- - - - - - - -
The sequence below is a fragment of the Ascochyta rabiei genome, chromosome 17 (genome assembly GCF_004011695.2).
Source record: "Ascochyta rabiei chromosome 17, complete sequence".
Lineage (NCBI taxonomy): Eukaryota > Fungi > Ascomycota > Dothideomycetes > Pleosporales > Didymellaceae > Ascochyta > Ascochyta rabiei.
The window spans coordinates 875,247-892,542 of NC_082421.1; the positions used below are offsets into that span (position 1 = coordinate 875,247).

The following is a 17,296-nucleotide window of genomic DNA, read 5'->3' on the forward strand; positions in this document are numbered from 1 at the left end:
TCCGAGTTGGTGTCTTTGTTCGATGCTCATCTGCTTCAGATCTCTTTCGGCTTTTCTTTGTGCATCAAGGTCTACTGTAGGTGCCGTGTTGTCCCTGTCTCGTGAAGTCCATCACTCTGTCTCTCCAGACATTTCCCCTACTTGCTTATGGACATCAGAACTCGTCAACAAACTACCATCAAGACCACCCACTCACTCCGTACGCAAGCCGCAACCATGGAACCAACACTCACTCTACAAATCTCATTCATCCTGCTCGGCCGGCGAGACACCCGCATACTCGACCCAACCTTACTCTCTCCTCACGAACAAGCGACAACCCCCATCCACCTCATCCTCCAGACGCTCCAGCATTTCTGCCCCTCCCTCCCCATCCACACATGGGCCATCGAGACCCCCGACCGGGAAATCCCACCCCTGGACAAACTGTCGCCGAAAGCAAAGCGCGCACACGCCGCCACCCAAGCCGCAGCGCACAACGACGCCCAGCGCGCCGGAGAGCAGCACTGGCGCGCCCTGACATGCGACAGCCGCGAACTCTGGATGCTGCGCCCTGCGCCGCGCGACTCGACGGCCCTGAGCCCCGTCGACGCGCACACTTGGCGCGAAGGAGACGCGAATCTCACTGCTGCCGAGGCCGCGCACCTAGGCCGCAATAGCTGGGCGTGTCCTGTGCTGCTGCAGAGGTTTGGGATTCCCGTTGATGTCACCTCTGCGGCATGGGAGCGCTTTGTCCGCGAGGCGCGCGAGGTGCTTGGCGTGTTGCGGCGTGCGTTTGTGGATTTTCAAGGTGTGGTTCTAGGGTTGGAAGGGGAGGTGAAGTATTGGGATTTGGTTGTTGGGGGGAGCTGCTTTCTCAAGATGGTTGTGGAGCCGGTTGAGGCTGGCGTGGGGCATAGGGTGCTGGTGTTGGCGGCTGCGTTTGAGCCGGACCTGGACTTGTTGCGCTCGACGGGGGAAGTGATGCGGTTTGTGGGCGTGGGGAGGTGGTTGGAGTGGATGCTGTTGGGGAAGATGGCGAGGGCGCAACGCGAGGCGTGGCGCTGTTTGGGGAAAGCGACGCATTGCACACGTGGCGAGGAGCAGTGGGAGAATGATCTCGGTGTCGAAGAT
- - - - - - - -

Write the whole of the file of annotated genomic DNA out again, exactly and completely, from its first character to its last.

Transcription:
The sequence below is a fragment of the Ascochyta rabiei genome, chromosome 17 (genome assembly GCF_004011695.2).
Source record: "Ascochyta rabiei chromosome 17, complete sequence".
Lineage (NCBI taxonomy): Eukaryota > Fungi > Ascomycota > Dothideomycetes > Pleosporales > Didymellaceae > Ascochyta > Ascochyta rabiei.
The window spans coordinates 875,247-892,542 of NC_082421.1; the positions used below are offsets into that span (position 1 = coordinate 875,247).

The following is a 17,296-nucleotide window of genomic DNA, read 5'->3' on the forward strand; positions in this document are numbered from 1 at the left end:
TCCGAGTTGGTGTCTTTGTTCGATGCTCATCTGCTTCAGATCTCTTTCGGCTTTTCTTTGTGCATCAAGGTCTACTGTAGGTGCCGTGTTGTCCCTGTCTCGTGAAGTCCATCACTCTGTCTCTCCAGACATTTCCCCTACTTGCTTATGGACATCAGAACTCGTCAACAAACTACCATCAAGACCACCCACTCACTCCGTACGCAAGCCGCAACCATGGAACCAACACTCACTCTACAAATCTCATTCATCCTGCTCGGCCGGCGAGACACCCGCATACTCGACCCAACCTTACTCTCTCCTCACGAACAAGCGACAACCCCCATCCACCTCATCCTCCAGACGCTCCAGCATTTCTGCCCCTCCCTCCCCATCCACACATGGGCCATCGAGACCCCCGACCGGGAAATCCCACCCCTGGACAAACTGTCGCCGAAAGCAAAGCGCGCACACGCCGCCACCCAAGCCGCAGCGCACAACGACGCCCAGCGCGCCGGAGAGCAGCACTGGCGCGCCCTGACATGCGACAGCCGCGAACTCTGGATGCTGCGCCCTGCGCCGCGCGACTCGACGGCCCTGAGCCCCGTCGACGCGCACACTTGGCGCGAAGGAGACGCGAATCTCACTGCTGCCGAGGCCGCGCACCTAGGCCGCAATAGCTGGGCGTGTCCTGTGCTGCTGCAGAGGTTTGGGATTCCCGTTGATGTCACCTCTGCGGCATGGGAGCGCTTTGTCCGCGAGGCGCGCGAGGTGCTTGGCGTGTTGCGGCGTGCGTTTGTGGATTTTCAAGGTGTGGTTCTAGGGTTGGAAGGGGAGGTGAAGTATTGGGATTTGGTTGTTGGGGGGAGCTGCTTTCTCAAGATGGTTGTGGAGCCGGTTGAGGCTGGCGTGGGGCATAGGGTGCTGGTGTTGGCGGCTGCGTTTGAGCCGGACCTGGACTTGTTGCGCTCGACGGGGGAAGTGATGCGGTTTGTGGGCGTGGGGAGGTGGTTGGAGTGGATGCTGTTGGGGAAGATGGCGAGGGCGCAACGCGAGGCGTGGCGCTGTTTGGGGAAAGCGACGCATTGCACACGTGGCGAGGAGCAGTGGGAGAATGATCTCGGTGTCGAAGAT